Rates on the 10-year bond, for example, are still pretty low and may not outpace inflation over the next decade.
Ordinary investors who have soured on stocks have poured about $1 trillion into bond funds since the Great Recession. A common assumption is that bonds arent very risky. These investors might be having second thoughts.
Thats because as rates rise, bond investors can lose principal as the value of their existing bonds declines. Investors in bond funds, especially those with long-term holdings, are most at risk. The Pimco Total Return fund, the worlds largest mutual fund with $285 billion in assets, has lost 3.3 percent in the past month.
Marilyn Cohen, president of Envision Capital, fears that baby boomers will pull out of bond funds as fast as they rushed into them. If so, that could send bond prices falling further in a vicious cycle of selling spurring more selling.
Another worry is big losses at funds that have borrowed heavily to buy bonds. Using borrowed funds to invest can magnify losses. The BlackRock MuniHoldings California Quality Fund has borrowed the equivalent of 42 percent of its assets, according to Morningstar, a fund research firm. The fund has fallen 11 percent the past month.
Higher mortgage rates could lower demand for new homes. That would squeeze home builders. The share prices of leading builders like Toll Brothers, Lennar and D.R. Horton all plunged Thursday far more than the stock market as a whole.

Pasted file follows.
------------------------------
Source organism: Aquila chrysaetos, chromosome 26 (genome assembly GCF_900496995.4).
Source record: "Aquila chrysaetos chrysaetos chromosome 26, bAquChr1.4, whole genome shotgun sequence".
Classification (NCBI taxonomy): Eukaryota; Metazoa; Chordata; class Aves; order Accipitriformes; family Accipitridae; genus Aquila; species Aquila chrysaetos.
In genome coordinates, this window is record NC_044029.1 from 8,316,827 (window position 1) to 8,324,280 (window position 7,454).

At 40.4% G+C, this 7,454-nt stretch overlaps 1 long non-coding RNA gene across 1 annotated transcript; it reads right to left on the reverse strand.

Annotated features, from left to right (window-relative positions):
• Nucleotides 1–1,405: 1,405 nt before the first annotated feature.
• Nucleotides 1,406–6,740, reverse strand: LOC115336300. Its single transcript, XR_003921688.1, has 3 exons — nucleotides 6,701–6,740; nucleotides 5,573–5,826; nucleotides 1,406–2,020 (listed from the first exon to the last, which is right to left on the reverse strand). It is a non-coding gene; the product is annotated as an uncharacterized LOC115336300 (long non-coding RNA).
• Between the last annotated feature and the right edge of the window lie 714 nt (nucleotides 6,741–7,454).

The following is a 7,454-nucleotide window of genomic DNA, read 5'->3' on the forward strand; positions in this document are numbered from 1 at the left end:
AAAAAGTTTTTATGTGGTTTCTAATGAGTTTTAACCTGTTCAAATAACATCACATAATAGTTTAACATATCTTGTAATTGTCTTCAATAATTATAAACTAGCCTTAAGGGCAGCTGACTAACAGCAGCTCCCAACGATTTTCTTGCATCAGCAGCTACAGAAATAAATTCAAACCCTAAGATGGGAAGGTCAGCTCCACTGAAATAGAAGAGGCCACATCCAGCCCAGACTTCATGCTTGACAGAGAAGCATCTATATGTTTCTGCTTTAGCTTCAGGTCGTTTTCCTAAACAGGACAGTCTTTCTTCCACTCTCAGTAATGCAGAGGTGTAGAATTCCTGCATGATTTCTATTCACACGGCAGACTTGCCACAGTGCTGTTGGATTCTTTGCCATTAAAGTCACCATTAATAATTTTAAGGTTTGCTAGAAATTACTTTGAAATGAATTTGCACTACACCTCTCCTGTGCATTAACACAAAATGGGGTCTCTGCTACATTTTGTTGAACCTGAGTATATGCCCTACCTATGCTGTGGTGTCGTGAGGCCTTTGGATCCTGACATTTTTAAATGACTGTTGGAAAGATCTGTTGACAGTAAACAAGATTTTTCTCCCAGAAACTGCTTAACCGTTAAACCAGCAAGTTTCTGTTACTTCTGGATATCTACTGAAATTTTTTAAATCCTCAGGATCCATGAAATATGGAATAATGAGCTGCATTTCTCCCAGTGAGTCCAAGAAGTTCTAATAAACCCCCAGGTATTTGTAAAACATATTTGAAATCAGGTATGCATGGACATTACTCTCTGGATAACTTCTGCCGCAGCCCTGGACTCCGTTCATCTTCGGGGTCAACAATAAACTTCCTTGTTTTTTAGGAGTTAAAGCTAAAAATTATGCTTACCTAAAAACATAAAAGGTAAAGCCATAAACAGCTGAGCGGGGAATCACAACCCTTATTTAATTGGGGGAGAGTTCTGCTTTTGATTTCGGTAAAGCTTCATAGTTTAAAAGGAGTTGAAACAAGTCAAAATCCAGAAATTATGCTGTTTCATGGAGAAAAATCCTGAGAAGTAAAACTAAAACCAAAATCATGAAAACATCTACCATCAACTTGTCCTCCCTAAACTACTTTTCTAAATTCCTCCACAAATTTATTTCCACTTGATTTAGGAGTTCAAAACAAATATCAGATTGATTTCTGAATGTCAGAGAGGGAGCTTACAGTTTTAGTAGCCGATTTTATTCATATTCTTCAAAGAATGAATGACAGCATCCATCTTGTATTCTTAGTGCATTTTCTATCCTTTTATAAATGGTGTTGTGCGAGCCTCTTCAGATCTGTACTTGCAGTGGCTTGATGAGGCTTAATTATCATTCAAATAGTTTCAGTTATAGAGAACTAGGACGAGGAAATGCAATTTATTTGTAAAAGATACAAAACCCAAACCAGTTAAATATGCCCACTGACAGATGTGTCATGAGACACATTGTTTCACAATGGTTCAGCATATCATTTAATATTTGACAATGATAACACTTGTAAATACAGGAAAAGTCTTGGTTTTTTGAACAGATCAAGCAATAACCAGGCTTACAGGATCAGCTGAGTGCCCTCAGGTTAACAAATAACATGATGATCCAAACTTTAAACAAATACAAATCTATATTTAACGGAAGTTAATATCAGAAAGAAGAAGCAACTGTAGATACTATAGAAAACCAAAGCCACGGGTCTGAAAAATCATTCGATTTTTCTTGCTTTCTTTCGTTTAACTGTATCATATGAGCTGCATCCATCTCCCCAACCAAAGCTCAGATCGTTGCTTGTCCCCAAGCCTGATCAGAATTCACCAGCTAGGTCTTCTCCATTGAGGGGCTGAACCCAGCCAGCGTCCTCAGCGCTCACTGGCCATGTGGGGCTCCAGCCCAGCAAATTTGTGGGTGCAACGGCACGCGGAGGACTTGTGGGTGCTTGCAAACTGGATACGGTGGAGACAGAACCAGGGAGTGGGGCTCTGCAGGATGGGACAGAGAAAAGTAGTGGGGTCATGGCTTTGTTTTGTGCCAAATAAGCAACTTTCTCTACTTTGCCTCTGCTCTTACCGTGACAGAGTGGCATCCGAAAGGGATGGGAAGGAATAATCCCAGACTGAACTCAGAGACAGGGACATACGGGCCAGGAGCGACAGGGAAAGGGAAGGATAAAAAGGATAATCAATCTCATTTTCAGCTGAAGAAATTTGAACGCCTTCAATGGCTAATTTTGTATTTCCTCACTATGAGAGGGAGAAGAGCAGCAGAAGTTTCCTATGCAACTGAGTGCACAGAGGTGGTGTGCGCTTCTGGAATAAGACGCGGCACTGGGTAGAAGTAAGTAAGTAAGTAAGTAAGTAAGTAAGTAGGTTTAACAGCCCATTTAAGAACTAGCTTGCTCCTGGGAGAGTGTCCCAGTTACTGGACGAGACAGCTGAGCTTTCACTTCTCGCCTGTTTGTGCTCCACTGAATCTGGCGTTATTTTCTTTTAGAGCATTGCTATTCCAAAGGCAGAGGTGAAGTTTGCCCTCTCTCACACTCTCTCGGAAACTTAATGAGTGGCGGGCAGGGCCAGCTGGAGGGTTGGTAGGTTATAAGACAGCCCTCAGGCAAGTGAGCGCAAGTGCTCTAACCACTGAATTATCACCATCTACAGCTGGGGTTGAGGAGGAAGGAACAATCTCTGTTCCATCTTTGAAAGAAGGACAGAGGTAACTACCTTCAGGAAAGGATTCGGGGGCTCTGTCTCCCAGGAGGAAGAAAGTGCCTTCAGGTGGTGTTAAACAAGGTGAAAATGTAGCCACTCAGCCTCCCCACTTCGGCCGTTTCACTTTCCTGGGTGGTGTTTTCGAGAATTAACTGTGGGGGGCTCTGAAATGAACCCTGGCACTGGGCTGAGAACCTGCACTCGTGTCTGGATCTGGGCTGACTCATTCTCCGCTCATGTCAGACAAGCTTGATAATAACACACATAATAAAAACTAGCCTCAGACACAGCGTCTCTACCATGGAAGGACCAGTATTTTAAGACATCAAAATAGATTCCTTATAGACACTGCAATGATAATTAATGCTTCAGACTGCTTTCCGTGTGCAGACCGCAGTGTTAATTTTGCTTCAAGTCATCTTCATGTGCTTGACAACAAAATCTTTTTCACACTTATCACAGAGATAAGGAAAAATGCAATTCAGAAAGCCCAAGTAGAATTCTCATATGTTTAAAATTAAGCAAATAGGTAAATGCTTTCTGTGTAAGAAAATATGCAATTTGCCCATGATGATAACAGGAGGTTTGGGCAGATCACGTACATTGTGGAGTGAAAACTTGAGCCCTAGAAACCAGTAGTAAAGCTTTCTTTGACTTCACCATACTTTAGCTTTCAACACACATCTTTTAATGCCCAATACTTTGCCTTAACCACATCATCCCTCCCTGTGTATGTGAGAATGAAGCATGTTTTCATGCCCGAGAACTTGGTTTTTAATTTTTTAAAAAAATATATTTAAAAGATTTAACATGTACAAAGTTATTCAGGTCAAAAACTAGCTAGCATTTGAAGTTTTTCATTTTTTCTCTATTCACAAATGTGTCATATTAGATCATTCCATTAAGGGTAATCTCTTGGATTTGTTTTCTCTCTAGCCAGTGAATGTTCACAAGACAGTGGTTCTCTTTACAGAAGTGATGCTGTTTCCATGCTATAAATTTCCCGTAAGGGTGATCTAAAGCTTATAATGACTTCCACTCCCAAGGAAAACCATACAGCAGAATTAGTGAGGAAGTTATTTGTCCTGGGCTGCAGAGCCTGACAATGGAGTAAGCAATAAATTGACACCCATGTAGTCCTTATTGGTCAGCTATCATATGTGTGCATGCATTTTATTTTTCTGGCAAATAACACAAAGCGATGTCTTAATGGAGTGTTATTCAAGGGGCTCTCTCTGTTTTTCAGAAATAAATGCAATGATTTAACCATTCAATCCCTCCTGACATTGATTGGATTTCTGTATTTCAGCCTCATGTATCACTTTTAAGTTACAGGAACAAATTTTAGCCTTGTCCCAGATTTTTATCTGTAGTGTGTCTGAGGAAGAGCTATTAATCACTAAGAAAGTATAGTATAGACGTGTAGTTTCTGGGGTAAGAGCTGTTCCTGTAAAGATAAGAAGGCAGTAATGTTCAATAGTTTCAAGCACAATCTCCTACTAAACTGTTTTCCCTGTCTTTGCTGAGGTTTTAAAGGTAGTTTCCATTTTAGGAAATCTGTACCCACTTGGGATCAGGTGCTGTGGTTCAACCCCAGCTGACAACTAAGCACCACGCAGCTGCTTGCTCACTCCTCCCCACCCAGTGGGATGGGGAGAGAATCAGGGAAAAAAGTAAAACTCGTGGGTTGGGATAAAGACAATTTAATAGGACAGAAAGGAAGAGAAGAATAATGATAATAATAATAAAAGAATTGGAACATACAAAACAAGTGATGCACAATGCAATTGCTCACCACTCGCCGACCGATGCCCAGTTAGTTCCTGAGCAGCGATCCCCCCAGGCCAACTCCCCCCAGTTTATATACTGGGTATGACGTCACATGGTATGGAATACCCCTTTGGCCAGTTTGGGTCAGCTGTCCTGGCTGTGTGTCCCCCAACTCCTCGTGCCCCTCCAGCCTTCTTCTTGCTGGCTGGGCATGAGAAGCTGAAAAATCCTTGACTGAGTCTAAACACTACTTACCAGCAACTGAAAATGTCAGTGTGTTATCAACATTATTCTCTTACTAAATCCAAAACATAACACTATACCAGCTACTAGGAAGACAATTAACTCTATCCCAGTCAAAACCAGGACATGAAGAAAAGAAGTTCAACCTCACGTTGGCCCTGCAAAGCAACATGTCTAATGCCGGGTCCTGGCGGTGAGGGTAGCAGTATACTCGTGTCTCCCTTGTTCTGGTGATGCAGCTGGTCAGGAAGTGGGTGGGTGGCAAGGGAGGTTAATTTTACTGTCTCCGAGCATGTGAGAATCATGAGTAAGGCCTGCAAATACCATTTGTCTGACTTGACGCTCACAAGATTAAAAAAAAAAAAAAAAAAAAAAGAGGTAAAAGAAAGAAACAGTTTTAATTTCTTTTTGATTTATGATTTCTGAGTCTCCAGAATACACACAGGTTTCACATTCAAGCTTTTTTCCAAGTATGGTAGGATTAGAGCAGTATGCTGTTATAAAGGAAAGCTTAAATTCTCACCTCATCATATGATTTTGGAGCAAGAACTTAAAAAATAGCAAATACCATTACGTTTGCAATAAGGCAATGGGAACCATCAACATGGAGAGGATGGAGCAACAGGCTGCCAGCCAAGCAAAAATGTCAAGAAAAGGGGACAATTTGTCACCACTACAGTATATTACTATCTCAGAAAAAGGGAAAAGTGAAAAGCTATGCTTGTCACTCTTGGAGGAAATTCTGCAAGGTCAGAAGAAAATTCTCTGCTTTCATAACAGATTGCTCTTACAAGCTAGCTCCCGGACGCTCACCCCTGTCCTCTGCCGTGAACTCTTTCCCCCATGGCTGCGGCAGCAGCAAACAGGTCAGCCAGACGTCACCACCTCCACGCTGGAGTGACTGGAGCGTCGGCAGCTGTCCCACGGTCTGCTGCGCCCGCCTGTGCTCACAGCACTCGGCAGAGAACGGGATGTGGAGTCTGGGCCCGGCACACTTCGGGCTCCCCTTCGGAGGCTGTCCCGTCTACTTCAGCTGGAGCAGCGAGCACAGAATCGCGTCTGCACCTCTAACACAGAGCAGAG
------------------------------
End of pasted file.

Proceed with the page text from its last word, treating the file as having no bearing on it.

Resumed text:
But many builders say they remain optimistic. They think higher rates will encourage potential buyers to get into the market before rates rise further.
Were trying to encourage buyers to get off the fence, so we think it will actually help sales, said Holly Haener, director of sales and marketing at CBH Homes in Meridian, Ohio.
Eventually, if mortgage rates keep rising, some buyers would no longer be able to afford a home, Haener acknowledges. They might have to buy a smaller house or forgo some home amenities to offset the cost of a higher loan rate.
Higher rates may further depress loan demand at many small businesses, at least for the short term.
But higher rates can also benefit small businesses because they signal that the economy is strengthening. When companies start making more money because they have more customers, theyre more inclined to expand or buy equipment even though financing is costlier.
Bella Bag, a retailer of previously owned designer handbags and other accessories based in Atlanta, is getting the first loan in its eight-year history. Chief financial officer Brian Froehling said the company decided to borrow now because it thinks rates will rise.
Higher rates might give Bella Bag pause before it borrows again, Froehling said. But the company has hired four staffers this year in response to growing demand. It will likely do well even if rates rise further, he said.
Large U.S. companies have sold a huge amount of bonds to investors in the past 2 1/2 years more than $4 trillion worth, according to Dealogic, a research firm. Thats more than the economies of every country in the world except the United States, China and Japan.
The biggest sale ever was Apples offering of $17 billion in bonds in April.
But as rates began rising last month, new sales are slowing. Companies with top credit ratings sold only $9.5 billion in bonds last week, according to Dealogic. Thats 60 percent less than the average for each week through April this year.
Still, companies have been collecting record profits. That means they should still be able to expand their businesses and hire more, even if borrowing costs rise.